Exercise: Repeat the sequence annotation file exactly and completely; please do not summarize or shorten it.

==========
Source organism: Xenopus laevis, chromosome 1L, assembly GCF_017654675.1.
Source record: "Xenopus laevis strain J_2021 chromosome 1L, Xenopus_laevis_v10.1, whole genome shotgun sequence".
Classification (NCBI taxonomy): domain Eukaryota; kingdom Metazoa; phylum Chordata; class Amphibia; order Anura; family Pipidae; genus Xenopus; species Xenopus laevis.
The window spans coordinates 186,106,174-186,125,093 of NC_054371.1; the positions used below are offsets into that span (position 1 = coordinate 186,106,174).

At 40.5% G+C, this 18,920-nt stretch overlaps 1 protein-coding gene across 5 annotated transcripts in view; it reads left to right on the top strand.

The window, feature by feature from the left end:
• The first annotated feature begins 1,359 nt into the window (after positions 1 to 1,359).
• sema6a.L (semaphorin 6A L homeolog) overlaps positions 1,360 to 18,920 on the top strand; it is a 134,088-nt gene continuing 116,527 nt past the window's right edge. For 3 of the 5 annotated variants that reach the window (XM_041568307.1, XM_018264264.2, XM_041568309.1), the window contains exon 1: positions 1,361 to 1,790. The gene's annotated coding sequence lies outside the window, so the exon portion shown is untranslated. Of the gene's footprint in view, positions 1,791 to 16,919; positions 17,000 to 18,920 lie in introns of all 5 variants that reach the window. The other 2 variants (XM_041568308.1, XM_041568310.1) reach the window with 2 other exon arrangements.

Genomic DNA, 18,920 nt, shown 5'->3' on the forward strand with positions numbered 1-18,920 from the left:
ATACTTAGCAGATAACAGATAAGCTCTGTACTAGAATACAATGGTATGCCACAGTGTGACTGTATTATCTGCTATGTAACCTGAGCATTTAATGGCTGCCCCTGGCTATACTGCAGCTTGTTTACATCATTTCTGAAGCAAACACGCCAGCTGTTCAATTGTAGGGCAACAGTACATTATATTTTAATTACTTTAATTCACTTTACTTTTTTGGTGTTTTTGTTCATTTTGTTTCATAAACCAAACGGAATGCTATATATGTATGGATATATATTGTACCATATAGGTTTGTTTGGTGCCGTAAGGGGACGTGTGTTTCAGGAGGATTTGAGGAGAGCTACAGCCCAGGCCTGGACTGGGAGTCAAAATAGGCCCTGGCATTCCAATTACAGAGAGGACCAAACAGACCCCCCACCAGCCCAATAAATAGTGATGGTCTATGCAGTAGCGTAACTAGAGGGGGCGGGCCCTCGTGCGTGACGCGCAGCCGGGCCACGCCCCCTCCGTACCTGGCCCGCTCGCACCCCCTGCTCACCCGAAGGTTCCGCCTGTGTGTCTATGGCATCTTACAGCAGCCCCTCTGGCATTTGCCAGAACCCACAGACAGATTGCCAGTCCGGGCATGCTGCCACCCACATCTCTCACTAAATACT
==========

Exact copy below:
Source organism: Xenopus laevis, chromosome 1L, assembly GCF_017654675.1.
Source record: "Xenopus laevis strain J_2021 chromosome 1L, Xenopus_laevis_v10.1, whole genome shotgun sequence".
Classification (NCBI taxonomy): domain Eukaryota; kingdom Metazoa; phylum Chordata; class Amphibia; order Anura; family Pipidae; genus Xenopus; species Xenopus laevis.
The window spans coordinates 186,106,174-186,125,093 of NC_054371.1; the positions used below are offsets into that span (position 1 = coordinate 186,106,174).

At 40.5% G+C, this 18,920-nt stretch overlaps 1 protein-coding gene across 5 annotated transcripts in view; it reads left to right on the top strand.

The window, feature by feature from the left end:
• The first annotated feature begins 1,359 nt into the window (after positions 1 to 1,359).
• sema6a.L (semaphorin 6A L homeolog) overlaps positions 1,360 to 18,920 on the top strand; it is a 134,088-nt gene continuing 116,527 nt past the window's right edge. For 3 of the 5 annotated variants that reach the window (XM_041568307.1, XM_018264264.2, XM_041568309.1), the window contains exon 1: positions 1,361 to 1,790. The gene's annotated coding sequence lies outside the window, so the exon portion shown is untranslated. Of the gene's footprint in view, positions 1,791 to 16,919; positions 17,000 to 18,920 lie in introns of all 5 variants that reach the window. The other 2 variants (XM_041568308.1, XM_041568310.1) reach the window with 2 other exon arrangements.

Genomic DNA, 18,920 nt, shown 5'->3' on the forward strand with positions numbered 1-18,920 from the left:
ATACTTAGCAGATAACAGATAAGCTCTGTACTAGAATACAATGGTATGCCACAGTGTGACTGTATTATCTGCTATGTAACCTGAGCATTTAATGGCTGCCCCTGGCTATACTGCAGCTTGTTTACATCATTTCTGAAGCAAACACGCCAGCTGTTCAATTGTAGGGCAACAGTACATTATATTTTAATTACTTTAATTCACTTTACTTTTTTGGTGTTTTTGTTCATTTTGTTTCATAAACCAAACGGAATGCTATATATGTATGGATATATATTGTACCATATAGGTTTGTTTGGTGCCGTAAGGGGACGTGTGTTTCAGGAGGATTTGAGGAGAGCTACAGCCCAGGCCTGGACTGGGAGTCAAAATAGGCCCTGGCATTCCAATTACAGAGAGGACCAAACAGACCCCCCACCAGCCCAATAAATAGTGATGGTCTATGCAGTAGCGTAACTAGAGGGGGCGGGCCCTCGTGCGTGACGCGCAGCCGGGCCACGCCCCCTCCGTACCTGGCCCGCTCGCACCCCCTGCTCACCCGAAGGTTCCGCCTGTGTGTCTATGGCATCTTACAGCAGCCCCTCTGGCATTTGCCAGAACCCACAGACAGATTGCCAGTCCGGGCATGCTGCCACCCACATCTCTCACTAAATACT